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Archive for the ‘love’ Category

>Read Catcher In The Rye – Romance Novel

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Romantic Writing Styles

I’m defining romantic writing as something that takes you into another world, often using love and mystery to help make the transition. J.D. Salinger always manages to take you into another world, almost like a fantasy writer. Holden Caulfield, for example, doesn’t live in the same world that you and I live in. As Charles Booker points out in The Seven Basic Plots: Why We Tell Stories, Holden is like a psychotic, he has no real relationships with anyone in the novel except his little sister, Phoebe. He lives in his own world.
J.D. Salinger Let’s look more carefully at Salinger the writer. When The Catcher in the Rye was published, Salinger moved to a small town in New Hampshire and retreated from the world. After he got married, he built a small concrete bunker about a quarter mile from his house, and he would go there to write, often staying away from his wife and kids for days and even weeks at a time! According to biographer Paul Alexander this infuriated his wife and caused her to feel alienated from him.

Read the reminder of this article found in hi-write.com/romance.html

>The Naughty Lady Of Longboat Key

>This is the first chapter of a novella I am working on. Actually, I wrote a few chapters of a novel I was going to call The Good Man, but now I’ve decided to combine him with the Naughty Lady Of Longboat Key of the novella – let them wrestle in the water and sand figuratively and actually, let their intellects collide – and see what happens. It could be exciting. I hope you will come along for the ride..
   When we combine these two people, a Holden Caulfield-like naturally good, honest guy named Sloan Whitaker, I see fireworks exploding all over in vivid colors of reds, whites, golds, silvers, blues, oranges, purples, and greens.. I see readers getting excited and their sensibilities being tested to the limit.
   Need I say more? And I won’t since some of this is still in my head and must be developed; but I wish you good reading as you discover the lady of Longboat Key whom, for this blog at least, I’m calling “The Naughty Lady” and toying with the idea of calling the entire book by that title though Sloan Whitaker’s humanity, good natured approach to life, honesty, and conservative values argues otherwise.. Don White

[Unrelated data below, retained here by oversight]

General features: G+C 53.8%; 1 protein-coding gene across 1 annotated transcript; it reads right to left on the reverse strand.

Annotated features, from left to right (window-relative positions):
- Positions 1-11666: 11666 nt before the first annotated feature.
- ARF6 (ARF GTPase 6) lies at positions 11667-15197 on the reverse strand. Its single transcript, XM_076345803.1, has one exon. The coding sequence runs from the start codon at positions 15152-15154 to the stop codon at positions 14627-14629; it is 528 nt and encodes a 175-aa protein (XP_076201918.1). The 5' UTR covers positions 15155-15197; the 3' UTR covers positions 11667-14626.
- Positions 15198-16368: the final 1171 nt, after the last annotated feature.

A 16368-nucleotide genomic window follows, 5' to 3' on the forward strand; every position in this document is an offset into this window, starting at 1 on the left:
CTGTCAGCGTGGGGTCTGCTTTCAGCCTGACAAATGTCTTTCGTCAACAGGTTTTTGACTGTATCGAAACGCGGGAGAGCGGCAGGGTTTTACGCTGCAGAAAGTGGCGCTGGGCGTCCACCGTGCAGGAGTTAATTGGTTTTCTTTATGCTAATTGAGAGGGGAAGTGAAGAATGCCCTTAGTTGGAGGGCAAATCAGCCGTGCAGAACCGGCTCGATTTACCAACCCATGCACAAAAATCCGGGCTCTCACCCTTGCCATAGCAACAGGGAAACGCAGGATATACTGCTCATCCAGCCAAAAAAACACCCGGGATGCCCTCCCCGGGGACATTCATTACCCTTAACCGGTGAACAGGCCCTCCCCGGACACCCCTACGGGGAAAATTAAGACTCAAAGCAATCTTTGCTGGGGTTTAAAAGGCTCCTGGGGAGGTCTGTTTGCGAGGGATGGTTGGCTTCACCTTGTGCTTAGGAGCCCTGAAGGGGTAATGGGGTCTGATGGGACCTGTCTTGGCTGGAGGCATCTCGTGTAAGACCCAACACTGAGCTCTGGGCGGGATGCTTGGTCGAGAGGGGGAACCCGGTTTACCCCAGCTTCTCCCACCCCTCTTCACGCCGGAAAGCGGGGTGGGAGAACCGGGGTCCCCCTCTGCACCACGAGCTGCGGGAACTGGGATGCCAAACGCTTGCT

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The Naughty Lady Of Longboat Key
By Don White
Chapter 1
He had wandered along the beach from his lodgings at the Colony. When he reached what would have to be the end because one area ahead was blocked off providing a private beach for someone one hundred yards wide.
   He stood at the wire fencing peering over. He thought he saw someone in the water. It was a woman bathing alone in the warm Gulf waters. The traveler wore strange sandals, chintz trousers and a T-shirt so it wasn’t an issue if he got wet. Curious, he waded into the sandy water two feet deep and came onto what he imagined the property of the lady in the water up ahead.
   He stopped twenty feet of her. Startled, she did an about face to see who was there. “What are you doing here?” she said. Didn’t you see the sign? “This is private property along here.”
   “Private property, along a public beach?”
In water up to her neck, she looked perturbed. “This is not a public beach, sir. I own the house over there and if you go to the city of Long Boat Key appraisers office you can look it up.”
   “I will do just that,” he replied. “What’s your name and address?”
   “You can get the address from the front of the house. But I’m not telling you my name. That’s getting too personal.”
   The man smiled congenially. As she watched him, she thought he was playing with her, but he had a nice sounding voice.
   “Why won’t you tell me your name?”
   “Because you might be a robber, a murderer, a rapist. A single woman can’t be too careful these days, can she?”
   “No, I suppose she can’t. But, no, I’m not here to rape you.”
   “But what about the other descriptions. Are you a robber or a murderer?”
   He smiled again and waded in up to his knees. “What do you think you’re doing,”
   “You can keep me off your private beach, but you can’t keep me out of the water. It’s public water, ma-am, am I right?”
   She paused and took one step toward him.